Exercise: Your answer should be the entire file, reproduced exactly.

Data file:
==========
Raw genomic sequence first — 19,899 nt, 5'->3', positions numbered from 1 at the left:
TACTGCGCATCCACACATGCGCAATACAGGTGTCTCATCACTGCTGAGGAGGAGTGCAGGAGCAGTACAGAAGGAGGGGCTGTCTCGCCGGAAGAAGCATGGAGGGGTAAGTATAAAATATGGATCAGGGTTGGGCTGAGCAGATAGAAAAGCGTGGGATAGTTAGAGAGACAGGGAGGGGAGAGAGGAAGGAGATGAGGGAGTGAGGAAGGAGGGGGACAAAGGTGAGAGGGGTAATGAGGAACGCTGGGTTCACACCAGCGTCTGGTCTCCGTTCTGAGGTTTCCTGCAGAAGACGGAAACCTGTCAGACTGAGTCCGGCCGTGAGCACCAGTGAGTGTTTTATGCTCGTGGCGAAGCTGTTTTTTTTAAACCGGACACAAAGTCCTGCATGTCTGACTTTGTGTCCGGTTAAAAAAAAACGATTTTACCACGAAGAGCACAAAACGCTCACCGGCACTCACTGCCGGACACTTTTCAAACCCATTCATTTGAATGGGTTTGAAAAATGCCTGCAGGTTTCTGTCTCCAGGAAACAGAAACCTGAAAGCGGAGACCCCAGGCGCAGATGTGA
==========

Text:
Raw genomic sequence first — 19,899 nt, 5'->3', positions numbered from 1 at the left:
TACTGCGCATCCACACATGCGCAATACAGGTGTCTCATCACTGCTGAGGAGGAGTGCAGGAGCAGTACAGAAGGAGGGGCTGTCTCGCCGGAAGAAGCATGGAGGGGTAAGTATAAAATATGGATCAGGGTTGGGCTGAGCAGATAGAAAAGCGTGGGATAGTTAGAGAGACAGGGAGGGGAGAGAGGAAGGAGATGAGGGAGTGAGGAAGGAGGGGGACAAAGGTGAGAGGGGTAATGAGGAACGCTGGGTTCACACCAGCGTCTGGTCTCCGTTCTGAGGTTTCCTGCAGAAGACGGAAACCTGTCAGACTGAGTCCGGCCGTGAGCACCAGTGAGTGTTTTATGCTCGTGGCGAAGCTGTTTTTTTTAAACCGGACACAAAGTCCTGCATGTCTGACTTTGTGTCCGGTTAAAAAAAAACGATTTTACCACGAAGAGCACAAAACGCTCACCGGCACTCACTGCCGGACACTTTTCAAACCCATTCATTTGAATGGGTTTGAAAAATGCCTGCAGGTTTCTGTCTCCAGGAAACAGAAACCTGAAAGCGGAGACCCCAGGCGCAGATGTGA